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Tornadoes kill 5 and injure dozens in Iowa; coalition presses lawmakers to put climate bond on CA November ballot; More residential care coming for children with acute mental health needs; and ND again ranks high for workplace danger.

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The House GOP moves to strike mention of Trump's criminal trial from the record, and his former rival Nikki Haley endorses him. Meanwhile, Ohio Republicans reject a legislative fix to ensure Biden's name appears on the November ballot.

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Smokey Bear thought only "you" could prevent forest fires, but decomposing mushrooms may also help, a Native American community in Oregon is achieving healthcare sovereignty, and Colorado farmers hope fast-maturing, drought-tolerant seeds will better handle climate change.

Preventing Sexual Assault Against NY'ers with Developmental Disabilities

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Monday, August 21, 2023   

Advocates for New Yorkers with disabilities are voicing concerns about cases of sexual assault against people with developmental disabilities.

Federal figures show sexual assault cases against this population rose 27% between 2017 and 2019 - and fewer people with disabilities report these incidents.

Sharon McLennon-Wier, Ph.D. - executive director of the Center for Independence of the Disabled New York (CIDNY) - noted that the crime might not be reported because the person is unaware of what happened, or could be non-verbal.

She said she thinks developmentally disabled people need health and sex education, as much as any other group of young people.

"There still should be some level of health education," said McLennon-Wier, "so that those students can get the same kind of information about appropriate touching, and understanding their bodies - making sure that they have good hygiene, understand how to go to the doctor for problems."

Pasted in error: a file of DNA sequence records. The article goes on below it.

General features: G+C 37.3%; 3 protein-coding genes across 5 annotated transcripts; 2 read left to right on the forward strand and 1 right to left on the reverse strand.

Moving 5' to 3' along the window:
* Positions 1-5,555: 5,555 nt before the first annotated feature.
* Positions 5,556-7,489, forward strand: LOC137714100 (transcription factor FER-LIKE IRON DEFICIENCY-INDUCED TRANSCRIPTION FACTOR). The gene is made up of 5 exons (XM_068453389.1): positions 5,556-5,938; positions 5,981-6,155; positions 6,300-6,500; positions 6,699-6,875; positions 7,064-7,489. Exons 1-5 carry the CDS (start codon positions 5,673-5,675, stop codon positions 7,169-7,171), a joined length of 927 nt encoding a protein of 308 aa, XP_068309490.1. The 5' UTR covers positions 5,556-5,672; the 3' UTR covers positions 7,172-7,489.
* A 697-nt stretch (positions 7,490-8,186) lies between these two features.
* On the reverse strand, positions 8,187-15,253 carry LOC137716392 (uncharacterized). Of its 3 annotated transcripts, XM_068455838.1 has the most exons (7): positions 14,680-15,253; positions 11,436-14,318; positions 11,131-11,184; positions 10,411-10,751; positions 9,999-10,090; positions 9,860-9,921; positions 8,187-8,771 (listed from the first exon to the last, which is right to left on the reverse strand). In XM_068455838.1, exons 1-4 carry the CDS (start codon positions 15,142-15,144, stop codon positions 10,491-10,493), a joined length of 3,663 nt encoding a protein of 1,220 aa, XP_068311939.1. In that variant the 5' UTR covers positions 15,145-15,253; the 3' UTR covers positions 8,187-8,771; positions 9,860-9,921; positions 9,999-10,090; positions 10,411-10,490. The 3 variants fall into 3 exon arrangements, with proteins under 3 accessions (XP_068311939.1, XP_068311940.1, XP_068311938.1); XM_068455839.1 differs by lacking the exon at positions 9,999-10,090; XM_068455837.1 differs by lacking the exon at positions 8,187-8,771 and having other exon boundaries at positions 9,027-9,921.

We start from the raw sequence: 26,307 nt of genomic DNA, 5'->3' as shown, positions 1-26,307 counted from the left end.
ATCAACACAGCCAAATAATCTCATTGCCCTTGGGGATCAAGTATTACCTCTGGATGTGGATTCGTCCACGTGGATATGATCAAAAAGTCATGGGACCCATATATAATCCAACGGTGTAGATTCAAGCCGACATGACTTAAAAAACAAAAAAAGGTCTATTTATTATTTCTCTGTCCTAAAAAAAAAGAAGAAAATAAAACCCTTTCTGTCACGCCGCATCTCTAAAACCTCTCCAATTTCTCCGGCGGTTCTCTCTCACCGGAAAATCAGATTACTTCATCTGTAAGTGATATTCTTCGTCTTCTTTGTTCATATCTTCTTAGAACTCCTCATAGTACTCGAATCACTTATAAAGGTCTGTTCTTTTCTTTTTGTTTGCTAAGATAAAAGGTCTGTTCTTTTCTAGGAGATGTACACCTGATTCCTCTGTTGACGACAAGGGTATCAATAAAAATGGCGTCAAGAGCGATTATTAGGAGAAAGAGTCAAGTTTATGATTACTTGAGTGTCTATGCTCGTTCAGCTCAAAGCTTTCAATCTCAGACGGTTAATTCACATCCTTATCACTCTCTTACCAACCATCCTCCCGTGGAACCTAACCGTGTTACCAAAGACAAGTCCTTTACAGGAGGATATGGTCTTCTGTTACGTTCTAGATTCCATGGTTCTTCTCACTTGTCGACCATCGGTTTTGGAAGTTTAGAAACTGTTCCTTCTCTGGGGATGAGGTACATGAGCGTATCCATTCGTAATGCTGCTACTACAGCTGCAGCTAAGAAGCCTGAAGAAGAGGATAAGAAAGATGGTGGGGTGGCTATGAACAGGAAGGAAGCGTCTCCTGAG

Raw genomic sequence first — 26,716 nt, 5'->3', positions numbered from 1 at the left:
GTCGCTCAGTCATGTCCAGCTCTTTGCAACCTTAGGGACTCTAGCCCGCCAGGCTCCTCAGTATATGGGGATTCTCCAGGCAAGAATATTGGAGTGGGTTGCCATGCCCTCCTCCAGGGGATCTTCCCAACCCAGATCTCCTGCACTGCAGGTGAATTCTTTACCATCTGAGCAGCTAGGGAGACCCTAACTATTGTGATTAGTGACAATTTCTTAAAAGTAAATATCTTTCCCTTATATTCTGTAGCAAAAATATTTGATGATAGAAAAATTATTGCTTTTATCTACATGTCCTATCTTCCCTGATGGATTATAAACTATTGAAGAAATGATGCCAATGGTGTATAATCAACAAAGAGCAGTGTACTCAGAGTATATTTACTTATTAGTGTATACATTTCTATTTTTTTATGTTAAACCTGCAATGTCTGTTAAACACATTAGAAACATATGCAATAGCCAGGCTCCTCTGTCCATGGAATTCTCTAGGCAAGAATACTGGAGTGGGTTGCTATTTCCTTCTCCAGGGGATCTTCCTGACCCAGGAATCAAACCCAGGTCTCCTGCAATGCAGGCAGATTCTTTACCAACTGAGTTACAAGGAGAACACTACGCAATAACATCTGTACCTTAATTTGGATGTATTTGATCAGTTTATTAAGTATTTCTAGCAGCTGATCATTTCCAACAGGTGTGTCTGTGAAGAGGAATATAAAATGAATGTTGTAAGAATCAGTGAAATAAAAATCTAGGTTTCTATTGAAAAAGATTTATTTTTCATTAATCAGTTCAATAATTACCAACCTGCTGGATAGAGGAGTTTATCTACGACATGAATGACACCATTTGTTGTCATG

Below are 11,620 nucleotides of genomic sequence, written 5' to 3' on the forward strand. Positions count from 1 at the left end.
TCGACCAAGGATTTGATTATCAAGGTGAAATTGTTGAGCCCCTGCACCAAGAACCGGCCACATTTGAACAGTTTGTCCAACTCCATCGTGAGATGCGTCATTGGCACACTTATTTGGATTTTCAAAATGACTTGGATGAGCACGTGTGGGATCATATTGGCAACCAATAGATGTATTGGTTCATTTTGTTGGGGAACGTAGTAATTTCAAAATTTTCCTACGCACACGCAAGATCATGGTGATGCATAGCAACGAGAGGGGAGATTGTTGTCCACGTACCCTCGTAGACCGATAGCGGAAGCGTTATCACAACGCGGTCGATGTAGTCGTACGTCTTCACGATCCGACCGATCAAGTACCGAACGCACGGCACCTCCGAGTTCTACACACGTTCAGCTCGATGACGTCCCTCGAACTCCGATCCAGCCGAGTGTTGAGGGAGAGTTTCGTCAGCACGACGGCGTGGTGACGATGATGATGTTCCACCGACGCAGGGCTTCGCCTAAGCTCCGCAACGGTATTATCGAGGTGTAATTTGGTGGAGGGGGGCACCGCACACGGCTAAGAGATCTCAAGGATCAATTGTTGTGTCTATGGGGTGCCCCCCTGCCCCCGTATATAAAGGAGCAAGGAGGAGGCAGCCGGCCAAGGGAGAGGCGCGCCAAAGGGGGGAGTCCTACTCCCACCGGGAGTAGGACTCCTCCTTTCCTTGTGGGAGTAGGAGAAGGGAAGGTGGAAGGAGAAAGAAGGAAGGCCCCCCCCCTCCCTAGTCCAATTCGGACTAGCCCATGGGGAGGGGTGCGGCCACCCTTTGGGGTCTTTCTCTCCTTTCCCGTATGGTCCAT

A variety of sex education programs are designed around a person's intellectual ability level.

McLennon-Wier said she would also like to see police officers better trained to help those with developmental disabilities feel more comfortable reporting an assault.

CIDNY believes there should be a legislative component to this issue, as well. States like Connecticut have laws helping protect people with disabilities from perpetrators.

McLennon-Wier described what she'd like to see from New York.

"If there is a sexual assault to this population that does get to the level of the police and investigation," said McLennon-Wier, "as a public, we should need to know about that, because this is someone's daughter or someone's son that is being victimized."

Last year, Gov. Kathy Hochul signed the Adult Survivors Act, which allows people to file lawsuits against their abusers for sexual assaults which occurred when they were over 18. The one-year window is set to expire this November.



Disclosure: Center for Independence of the Disabled New York contributes to our fund for reporting on Disabilities. If you would like to help support news in the public interest, click here.


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